Underage Drinking

Underage drinking has become an epidemic in Montana. Approximately 47,000 underage youth in Montana drink each year.

 In 2007, the Pacific Institute for Research and Evaluation, produced a number of terrifying statistics regarding underage drinking in Montana. Just to name a few:
  • 701 youth 12-20 years old were admitted for alcohol treatment in Montana, accounting for 13% of all treatment admissions for alcohol abuse in the whole State.
  • 78% of our Montana youth, grades 9 – 12, admitted to drinking alcohol.
  • 47%, grades 9 – 12, have had one or more drinks in the last 30 days.
  • During 2007, an estimated 15 traffic fatalities and 700 nonfatal traffic injuries involved an underage drinker.
  • In 2006, an estimated 2 homicides;  2,600 nonfatal violent crimes such as rape, robbery and assault; and 5,400 property crimes including burglary, larceny, and car theft involved an underage drinking perpetrator.

The full report produced by the Pacific Institute for Research and Evaluation, can be downloaded here, Underage Drinking in Montana.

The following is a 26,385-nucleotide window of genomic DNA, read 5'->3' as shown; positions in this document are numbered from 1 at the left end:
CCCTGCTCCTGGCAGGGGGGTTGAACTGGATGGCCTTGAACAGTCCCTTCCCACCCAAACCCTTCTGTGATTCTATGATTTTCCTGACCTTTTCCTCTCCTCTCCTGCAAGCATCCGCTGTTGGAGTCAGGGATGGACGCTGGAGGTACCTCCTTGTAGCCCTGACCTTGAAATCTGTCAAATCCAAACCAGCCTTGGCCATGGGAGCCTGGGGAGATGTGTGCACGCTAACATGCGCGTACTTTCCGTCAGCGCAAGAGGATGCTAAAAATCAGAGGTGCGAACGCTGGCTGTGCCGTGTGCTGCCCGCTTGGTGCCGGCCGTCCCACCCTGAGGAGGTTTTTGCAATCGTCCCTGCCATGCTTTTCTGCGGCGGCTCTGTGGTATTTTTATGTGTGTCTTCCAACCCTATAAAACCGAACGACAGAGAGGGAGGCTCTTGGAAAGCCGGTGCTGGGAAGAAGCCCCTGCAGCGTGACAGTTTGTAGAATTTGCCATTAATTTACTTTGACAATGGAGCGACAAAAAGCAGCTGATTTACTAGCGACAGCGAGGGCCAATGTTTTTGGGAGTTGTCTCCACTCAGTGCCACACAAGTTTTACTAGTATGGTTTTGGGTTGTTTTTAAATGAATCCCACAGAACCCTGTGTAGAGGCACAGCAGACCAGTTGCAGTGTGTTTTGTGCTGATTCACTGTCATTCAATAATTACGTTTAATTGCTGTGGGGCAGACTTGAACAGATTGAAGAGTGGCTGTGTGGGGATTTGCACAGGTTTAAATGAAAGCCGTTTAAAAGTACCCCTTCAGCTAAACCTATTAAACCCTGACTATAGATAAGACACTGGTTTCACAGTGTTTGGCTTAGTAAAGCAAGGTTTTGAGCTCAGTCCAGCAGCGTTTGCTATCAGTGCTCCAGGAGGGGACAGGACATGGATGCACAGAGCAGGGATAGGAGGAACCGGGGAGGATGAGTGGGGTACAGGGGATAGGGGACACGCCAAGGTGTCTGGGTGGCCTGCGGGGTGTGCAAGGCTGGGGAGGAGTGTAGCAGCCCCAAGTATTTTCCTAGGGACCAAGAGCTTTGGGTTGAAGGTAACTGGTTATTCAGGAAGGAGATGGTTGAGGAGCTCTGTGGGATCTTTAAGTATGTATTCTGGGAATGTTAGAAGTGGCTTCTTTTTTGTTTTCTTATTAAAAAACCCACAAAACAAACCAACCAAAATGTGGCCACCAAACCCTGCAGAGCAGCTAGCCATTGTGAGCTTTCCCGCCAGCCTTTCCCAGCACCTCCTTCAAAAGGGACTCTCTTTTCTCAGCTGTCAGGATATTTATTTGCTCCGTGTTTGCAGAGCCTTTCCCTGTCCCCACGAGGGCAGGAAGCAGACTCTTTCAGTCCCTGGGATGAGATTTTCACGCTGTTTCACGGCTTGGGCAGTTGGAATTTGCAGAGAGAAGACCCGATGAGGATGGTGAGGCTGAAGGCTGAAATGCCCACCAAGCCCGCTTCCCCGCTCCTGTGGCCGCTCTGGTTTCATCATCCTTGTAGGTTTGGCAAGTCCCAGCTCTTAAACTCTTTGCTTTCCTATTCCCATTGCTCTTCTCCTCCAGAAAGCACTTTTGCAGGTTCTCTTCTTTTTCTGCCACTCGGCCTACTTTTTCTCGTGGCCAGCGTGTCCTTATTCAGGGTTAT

Prevent Underage Drinking

Underage drinking in MontanaIn 2012 another study was done by the state agency’s Prevention Resource Center and the Center for Health and Safety Culture at Montana State University. The study took a closer look at how parents impact their children’s life choices. They discovered that parents are indeed the number 1 influence over a child regarding whether or not they’re going to engage in risky behavior, such as underage drinking.

The Director for the Prevention Resource Center, Vicki Turner said, “If we want to change the culture in our state regarding underage drinking … we need to figure out a way to work with parents.”

Click here for more information regarding this study, Prevention of Underage Drinking.

Learn More

Additional resources include, Alcohol Taxes and Prices, which explores the link between underage drinking, alcohol taxes, and beverage prices in Montana. As well as Adult-Supervised Drinking Consequences, which compares two approaches, “Zero Tolerance”, and “a slow introduction of alcohol in a controlled environment”.

Other resources include: